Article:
Watching the, “Life in a Day” documentary was my original inspiration to create this project. I thought that it would be a lot easier to find clips that portrayed different parts of the day than it was. I quickly realized after my first draft that I needed to search for specific things. For instance, instead of searching “morning routine” I searched, “making coffee” and “latte art” in order to find what I wanted for the portion at the beginning of the video. After looking at my first draft, I also realized that I didn’t have much of an argument. I had a lot of videos saved that showed different times of the day – but they didn’t mean anything. In order to change the tone of my video I also had to start searching for more specific clips. This is how I found the “Behind the Brothel’s Walls” video which shows a 17 year old prostitute.
As stated previously, the “Life In A Day” documentary was my original influence in creating this remix. After watching the documentary, I realized how little we are aware of what goes on in the rest of the world. In my remix, I wanted to somehow portray how naive we are about what other people live through on a daily basis. I understand that sometimes it’s easier to keep a blind eye, but sometimes we need to take a look at what is going on around us.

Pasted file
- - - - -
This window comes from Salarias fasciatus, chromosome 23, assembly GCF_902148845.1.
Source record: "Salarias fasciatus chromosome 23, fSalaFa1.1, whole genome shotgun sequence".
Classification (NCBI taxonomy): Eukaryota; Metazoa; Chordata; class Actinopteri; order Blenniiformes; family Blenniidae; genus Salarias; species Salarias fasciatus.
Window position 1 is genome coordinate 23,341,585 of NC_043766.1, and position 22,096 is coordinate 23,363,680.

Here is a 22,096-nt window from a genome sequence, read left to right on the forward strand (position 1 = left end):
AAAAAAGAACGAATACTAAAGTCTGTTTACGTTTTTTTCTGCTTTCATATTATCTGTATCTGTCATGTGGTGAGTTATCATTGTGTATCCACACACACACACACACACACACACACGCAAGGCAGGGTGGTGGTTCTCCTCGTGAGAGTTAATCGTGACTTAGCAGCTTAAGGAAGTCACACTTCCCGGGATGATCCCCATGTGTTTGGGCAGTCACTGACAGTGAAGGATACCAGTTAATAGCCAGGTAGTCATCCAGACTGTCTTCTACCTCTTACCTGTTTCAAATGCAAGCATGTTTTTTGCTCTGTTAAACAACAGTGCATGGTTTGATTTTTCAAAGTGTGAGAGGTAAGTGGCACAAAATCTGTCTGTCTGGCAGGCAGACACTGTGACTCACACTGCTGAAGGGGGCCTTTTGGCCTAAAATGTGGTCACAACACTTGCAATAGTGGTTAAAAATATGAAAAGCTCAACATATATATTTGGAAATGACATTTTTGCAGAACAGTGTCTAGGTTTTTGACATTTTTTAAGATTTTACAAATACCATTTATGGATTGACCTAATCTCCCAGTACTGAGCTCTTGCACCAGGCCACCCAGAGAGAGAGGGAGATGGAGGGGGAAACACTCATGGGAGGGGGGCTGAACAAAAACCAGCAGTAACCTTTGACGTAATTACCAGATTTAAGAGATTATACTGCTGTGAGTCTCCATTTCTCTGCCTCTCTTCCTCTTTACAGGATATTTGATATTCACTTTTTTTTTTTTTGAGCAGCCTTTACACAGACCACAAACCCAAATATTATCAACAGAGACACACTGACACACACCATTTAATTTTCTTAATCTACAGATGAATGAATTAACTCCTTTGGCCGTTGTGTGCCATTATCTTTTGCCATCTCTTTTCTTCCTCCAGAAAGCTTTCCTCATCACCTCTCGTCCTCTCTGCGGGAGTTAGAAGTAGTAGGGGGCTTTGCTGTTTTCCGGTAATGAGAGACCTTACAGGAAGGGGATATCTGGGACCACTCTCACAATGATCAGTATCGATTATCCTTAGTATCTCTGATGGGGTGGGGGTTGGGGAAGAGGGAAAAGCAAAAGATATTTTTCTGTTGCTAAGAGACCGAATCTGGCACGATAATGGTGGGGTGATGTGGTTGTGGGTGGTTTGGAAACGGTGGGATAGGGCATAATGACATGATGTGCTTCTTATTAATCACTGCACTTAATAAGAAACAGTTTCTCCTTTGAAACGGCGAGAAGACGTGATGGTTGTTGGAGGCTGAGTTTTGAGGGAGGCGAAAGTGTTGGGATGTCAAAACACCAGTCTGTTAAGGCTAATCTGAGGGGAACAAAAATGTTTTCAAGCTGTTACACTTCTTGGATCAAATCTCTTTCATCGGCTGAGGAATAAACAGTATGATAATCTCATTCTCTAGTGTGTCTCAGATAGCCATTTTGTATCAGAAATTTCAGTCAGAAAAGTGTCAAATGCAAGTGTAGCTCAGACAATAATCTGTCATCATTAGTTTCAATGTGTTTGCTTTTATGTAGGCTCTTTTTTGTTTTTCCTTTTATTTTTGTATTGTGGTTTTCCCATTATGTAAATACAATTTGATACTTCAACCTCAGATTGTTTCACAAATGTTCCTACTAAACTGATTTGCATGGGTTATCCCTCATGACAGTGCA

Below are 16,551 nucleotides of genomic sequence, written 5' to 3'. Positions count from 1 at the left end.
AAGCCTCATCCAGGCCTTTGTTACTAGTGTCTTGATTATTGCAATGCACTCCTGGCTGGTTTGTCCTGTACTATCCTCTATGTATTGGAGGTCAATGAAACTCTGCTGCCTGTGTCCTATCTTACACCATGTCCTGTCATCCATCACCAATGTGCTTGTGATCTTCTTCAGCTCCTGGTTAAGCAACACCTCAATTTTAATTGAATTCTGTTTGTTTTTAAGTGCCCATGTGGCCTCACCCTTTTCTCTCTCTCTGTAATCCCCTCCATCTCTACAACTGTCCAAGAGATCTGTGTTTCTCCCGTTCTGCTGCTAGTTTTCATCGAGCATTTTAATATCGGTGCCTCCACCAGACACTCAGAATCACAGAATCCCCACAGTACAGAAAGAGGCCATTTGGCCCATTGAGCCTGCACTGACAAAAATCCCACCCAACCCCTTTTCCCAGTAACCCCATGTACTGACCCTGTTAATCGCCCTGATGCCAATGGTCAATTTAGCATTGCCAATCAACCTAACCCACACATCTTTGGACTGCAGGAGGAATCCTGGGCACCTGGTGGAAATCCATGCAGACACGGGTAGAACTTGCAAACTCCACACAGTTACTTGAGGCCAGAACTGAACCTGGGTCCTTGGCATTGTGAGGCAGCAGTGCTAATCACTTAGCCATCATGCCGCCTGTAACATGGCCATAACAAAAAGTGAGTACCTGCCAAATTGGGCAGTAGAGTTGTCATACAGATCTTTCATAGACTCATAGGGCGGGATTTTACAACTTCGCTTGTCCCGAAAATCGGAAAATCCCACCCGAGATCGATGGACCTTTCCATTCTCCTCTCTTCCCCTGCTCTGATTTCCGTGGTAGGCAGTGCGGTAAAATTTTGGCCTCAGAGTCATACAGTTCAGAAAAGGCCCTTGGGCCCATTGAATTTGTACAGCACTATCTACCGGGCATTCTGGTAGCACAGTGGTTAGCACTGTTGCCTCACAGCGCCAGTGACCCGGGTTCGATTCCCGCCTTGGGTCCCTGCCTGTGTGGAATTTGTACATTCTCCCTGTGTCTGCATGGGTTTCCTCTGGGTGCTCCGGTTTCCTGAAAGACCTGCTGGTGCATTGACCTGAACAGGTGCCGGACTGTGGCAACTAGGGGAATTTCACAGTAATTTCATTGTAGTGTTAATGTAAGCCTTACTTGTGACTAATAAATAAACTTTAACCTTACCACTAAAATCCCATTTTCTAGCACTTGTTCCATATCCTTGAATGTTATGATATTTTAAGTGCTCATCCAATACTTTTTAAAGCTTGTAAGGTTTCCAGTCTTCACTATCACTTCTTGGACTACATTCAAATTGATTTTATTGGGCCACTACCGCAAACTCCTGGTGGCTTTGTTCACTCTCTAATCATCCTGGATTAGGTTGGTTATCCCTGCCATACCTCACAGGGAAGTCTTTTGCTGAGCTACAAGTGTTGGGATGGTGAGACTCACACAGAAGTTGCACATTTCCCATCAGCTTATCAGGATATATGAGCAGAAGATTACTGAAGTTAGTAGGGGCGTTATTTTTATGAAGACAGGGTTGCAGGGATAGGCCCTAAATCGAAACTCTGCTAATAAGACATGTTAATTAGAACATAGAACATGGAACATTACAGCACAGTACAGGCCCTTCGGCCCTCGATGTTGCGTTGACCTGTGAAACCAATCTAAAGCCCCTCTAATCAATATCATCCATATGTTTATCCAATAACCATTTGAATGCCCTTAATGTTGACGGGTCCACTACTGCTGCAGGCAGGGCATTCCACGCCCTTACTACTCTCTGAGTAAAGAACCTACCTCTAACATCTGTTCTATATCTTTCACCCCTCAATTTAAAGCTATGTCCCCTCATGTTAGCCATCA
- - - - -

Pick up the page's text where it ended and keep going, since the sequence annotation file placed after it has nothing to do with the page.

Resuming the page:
I struggled a lot with coming up with a solid argument for this piece. I wanted to show different areas of the world and how different they are, but that wasn’t enough. My first draft was full of light-hearted scenes combined with a song that gave the same tone. Ferguson states, “we can’t produce anything new until we are fluent in the language of our domain.” When I first heard this, I thought that I understood what it meant. Reflecting back on this quote now, I realize the processes that I was going through while trying to come up with the right clips for my video. It wasn’t until I became aware of what to search for, how to search, and exactly what I wanted for me to be able to successfully start compiling clips that were useful.